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Analytical Chemistry

Finding Fluoride Via Electron Transfer

An unusual anion-π orbital interaction is the basis of a chemical sensor that changes color in the presence of fluoride

by Bethany Halford
December 6, 2010 | A version of this story appeared in Volume 88, Issue 49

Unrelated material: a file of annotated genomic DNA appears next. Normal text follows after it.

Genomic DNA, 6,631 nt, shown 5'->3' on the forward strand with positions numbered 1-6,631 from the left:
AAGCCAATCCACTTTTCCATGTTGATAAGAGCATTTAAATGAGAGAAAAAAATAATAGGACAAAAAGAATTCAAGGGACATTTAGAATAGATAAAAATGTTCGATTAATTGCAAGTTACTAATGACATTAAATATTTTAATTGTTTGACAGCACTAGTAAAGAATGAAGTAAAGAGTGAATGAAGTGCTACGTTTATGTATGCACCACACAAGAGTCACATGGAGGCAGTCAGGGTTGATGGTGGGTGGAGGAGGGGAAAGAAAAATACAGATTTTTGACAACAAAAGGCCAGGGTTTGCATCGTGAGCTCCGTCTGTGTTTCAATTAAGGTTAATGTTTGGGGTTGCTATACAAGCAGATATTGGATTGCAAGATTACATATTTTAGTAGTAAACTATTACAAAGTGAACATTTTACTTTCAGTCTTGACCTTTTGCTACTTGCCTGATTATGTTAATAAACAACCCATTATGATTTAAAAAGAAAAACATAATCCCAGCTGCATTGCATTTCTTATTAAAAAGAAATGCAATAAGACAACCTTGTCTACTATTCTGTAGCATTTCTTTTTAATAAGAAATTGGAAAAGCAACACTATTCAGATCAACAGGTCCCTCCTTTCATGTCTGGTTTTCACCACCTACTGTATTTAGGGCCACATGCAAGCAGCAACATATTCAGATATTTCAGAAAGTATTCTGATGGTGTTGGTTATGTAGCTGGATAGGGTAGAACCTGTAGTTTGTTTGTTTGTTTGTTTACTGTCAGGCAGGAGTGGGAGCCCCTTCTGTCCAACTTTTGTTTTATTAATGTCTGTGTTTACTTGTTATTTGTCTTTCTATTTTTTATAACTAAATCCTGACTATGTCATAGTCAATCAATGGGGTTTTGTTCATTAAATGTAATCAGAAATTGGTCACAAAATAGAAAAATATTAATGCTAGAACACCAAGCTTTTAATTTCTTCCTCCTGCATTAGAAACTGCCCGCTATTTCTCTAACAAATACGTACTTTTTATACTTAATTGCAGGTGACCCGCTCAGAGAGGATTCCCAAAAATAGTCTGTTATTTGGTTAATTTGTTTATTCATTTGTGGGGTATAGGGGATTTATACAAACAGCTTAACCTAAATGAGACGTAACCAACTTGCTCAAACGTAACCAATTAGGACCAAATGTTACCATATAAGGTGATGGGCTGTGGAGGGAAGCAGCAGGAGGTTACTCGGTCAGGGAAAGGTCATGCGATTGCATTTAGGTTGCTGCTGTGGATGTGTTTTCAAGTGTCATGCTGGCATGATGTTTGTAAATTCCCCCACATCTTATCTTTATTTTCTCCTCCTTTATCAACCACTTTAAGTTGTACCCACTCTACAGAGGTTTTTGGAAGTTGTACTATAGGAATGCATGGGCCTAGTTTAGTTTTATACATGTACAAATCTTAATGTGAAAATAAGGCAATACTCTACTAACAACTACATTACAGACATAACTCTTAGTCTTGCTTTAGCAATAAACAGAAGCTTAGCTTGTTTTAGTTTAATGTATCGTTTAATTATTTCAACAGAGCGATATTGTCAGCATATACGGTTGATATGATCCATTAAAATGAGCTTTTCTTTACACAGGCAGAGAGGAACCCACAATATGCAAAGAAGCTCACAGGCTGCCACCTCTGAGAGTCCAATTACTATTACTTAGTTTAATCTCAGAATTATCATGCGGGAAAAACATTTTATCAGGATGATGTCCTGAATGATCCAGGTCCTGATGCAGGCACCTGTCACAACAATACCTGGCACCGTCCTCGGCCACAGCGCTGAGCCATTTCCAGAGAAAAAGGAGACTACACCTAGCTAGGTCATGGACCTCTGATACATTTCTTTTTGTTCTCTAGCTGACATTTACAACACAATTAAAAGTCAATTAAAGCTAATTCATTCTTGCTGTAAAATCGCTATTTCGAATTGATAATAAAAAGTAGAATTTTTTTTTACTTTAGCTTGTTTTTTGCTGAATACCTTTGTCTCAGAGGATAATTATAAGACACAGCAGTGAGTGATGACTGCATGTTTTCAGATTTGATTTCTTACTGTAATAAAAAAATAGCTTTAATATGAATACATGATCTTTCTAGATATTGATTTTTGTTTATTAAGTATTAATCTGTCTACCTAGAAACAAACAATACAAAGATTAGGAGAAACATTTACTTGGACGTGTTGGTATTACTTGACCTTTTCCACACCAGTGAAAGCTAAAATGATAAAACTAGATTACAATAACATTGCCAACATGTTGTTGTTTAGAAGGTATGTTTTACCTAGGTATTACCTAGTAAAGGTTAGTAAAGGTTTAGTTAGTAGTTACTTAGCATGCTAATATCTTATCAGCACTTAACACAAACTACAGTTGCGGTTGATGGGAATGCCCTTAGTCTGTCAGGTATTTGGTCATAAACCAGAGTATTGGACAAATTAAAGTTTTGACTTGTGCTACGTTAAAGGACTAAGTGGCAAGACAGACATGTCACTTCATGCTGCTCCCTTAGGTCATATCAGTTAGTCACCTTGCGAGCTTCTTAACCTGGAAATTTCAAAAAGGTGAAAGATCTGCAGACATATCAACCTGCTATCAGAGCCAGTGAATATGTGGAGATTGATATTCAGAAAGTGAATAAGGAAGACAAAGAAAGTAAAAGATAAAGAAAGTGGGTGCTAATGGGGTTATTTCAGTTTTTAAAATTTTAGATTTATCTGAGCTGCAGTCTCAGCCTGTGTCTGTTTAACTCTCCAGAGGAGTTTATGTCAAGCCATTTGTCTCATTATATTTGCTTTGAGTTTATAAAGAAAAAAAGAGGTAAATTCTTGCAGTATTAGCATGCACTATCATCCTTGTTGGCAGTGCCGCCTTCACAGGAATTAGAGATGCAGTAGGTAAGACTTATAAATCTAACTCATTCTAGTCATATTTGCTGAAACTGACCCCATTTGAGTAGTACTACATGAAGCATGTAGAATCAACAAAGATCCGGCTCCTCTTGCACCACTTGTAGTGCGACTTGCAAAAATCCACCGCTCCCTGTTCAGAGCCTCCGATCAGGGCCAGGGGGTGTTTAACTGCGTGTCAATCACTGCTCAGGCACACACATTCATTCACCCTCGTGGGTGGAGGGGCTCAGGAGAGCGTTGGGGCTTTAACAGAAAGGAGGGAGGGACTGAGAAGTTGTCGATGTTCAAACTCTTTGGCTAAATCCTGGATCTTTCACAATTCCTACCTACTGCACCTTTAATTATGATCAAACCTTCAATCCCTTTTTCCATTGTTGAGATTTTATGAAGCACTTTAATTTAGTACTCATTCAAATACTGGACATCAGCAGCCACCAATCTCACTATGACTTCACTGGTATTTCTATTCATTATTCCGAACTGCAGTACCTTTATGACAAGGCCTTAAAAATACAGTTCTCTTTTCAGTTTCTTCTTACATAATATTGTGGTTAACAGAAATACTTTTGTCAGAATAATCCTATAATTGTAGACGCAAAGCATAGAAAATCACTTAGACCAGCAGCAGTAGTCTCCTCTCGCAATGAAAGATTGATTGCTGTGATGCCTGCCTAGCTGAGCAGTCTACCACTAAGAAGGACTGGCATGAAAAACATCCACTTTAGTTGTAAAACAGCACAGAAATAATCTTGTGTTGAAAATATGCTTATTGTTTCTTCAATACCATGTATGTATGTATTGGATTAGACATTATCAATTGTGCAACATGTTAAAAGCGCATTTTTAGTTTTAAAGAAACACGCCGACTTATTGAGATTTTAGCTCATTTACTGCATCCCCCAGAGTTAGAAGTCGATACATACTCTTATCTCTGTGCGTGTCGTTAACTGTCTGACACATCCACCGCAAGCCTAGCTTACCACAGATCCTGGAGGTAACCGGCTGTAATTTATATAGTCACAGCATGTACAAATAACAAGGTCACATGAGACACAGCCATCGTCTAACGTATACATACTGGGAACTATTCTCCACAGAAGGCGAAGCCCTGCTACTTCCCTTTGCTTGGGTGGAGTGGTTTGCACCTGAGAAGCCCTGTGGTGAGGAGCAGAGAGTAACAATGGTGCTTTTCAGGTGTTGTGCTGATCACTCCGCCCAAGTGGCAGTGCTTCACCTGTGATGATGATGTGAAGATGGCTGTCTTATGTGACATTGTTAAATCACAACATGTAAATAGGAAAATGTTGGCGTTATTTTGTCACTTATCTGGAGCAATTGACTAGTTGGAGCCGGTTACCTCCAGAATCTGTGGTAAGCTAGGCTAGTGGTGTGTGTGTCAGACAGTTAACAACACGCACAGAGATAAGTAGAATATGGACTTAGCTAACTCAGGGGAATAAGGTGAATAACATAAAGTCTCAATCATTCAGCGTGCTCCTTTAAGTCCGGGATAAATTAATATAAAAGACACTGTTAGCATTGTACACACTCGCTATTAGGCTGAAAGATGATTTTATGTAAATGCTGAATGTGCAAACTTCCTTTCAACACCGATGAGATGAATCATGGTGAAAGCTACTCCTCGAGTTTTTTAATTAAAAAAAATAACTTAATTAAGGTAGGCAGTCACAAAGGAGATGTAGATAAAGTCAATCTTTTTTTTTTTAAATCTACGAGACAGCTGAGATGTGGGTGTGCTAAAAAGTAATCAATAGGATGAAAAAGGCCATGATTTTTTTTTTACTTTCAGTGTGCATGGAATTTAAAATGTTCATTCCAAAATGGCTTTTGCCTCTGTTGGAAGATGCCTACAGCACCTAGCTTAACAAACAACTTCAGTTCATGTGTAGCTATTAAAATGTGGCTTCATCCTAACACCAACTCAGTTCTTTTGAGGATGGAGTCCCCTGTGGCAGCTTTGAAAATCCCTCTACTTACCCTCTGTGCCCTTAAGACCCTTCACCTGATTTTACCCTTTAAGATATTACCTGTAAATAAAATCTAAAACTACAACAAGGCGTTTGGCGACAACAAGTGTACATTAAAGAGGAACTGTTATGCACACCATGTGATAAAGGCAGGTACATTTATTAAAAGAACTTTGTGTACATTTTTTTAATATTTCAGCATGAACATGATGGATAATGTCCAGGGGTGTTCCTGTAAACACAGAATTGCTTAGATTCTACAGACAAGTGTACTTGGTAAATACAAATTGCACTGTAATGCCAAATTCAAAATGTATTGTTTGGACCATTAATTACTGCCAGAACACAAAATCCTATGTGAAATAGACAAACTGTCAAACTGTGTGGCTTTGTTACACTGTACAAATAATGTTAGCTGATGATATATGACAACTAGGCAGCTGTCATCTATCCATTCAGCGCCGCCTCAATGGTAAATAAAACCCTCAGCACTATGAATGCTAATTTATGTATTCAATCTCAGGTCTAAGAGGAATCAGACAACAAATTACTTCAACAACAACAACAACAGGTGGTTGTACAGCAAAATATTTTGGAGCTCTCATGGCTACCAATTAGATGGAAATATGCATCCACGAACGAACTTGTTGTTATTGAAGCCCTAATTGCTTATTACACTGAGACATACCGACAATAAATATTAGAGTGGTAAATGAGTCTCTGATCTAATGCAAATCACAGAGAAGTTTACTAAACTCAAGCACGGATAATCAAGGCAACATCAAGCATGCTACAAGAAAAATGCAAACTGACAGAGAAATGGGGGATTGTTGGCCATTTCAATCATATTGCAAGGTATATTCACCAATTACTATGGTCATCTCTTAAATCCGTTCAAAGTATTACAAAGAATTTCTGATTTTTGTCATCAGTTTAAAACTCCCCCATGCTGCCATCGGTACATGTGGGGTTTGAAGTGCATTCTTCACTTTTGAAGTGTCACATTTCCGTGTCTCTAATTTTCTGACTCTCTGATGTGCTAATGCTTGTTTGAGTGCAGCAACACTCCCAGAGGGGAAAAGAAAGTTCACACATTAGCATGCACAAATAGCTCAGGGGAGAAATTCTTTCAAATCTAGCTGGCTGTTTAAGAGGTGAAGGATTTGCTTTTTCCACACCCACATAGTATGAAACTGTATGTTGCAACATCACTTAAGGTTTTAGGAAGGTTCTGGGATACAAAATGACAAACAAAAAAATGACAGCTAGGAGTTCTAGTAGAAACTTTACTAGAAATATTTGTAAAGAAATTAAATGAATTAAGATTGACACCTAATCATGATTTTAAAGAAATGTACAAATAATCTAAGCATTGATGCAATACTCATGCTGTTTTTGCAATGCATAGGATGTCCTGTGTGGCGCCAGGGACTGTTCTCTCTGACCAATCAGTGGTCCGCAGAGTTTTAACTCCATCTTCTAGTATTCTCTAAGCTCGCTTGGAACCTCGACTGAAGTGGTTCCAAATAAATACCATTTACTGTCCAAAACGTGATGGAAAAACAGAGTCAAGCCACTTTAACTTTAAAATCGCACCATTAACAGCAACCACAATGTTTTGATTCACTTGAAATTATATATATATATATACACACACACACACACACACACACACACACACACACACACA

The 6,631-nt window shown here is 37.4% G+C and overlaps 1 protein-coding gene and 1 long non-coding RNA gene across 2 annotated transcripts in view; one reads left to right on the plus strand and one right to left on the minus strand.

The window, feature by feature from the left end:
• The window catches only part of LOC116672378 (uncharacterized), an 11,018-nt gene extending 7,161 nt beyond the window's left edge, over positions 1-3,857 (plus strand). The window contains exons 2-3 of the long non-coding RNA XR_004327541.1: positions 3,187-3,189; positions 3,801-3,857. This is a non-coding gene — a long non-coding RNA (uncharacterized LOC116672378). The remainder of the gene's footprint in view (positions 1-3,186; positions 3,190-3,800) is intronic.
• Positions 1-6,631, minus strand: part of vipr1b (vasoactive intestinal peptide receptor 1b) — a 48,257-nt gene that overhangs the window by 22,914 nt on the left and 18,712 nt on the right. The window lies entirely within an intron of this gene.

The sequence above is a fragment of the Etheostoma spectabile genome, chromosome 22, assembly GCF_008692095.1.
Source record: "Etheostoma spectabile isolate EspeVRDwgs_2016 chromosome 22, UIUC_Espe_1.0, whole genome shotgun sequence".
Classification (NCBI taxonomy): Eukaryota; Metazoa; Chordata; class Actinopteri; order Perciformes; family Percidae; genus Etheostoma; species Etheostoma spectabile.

With the help of an unusual anion-π orbital interaction, scientists have created a chemical sensor that changes color in the presence of fluoride (J. Am. Chem. Soc., DOI: 10.1021/ja107382x). The sensor molecule could be used to detect fluoride in drinking water and consumer products, as well as in bone and muscle tissue for the early detection of fluoride-related diseases. The new sensor, developed by Florida State University’s Sourav Saha and Samit Guha, makes use of a π-electron-deficient naphthalene diimide (NDI) receptor. Strong interactions between fluoride’s lone pair of electrons and NDI’s π*-orbitals lead to an unprecedented F to NDI electron-transfer event, which produces an orange NDI radical anion. Additional fluoride reduces the sensor to a pink NDI dianion. The sensor is specific for fluoride and remains colorless in the presence of other anions, such as chloride or iodide. “The selectivity and reusability of NDI-based sensors distinguish them from existing fluoride sensors,” Saha notes. By tethering two NDI moieties together in overlapping positions with intramolecularly hydrogen-bonded folded polyamide linkers, Saha and Guha were able to push the sensor’s sensitivity into the nanomolar range.


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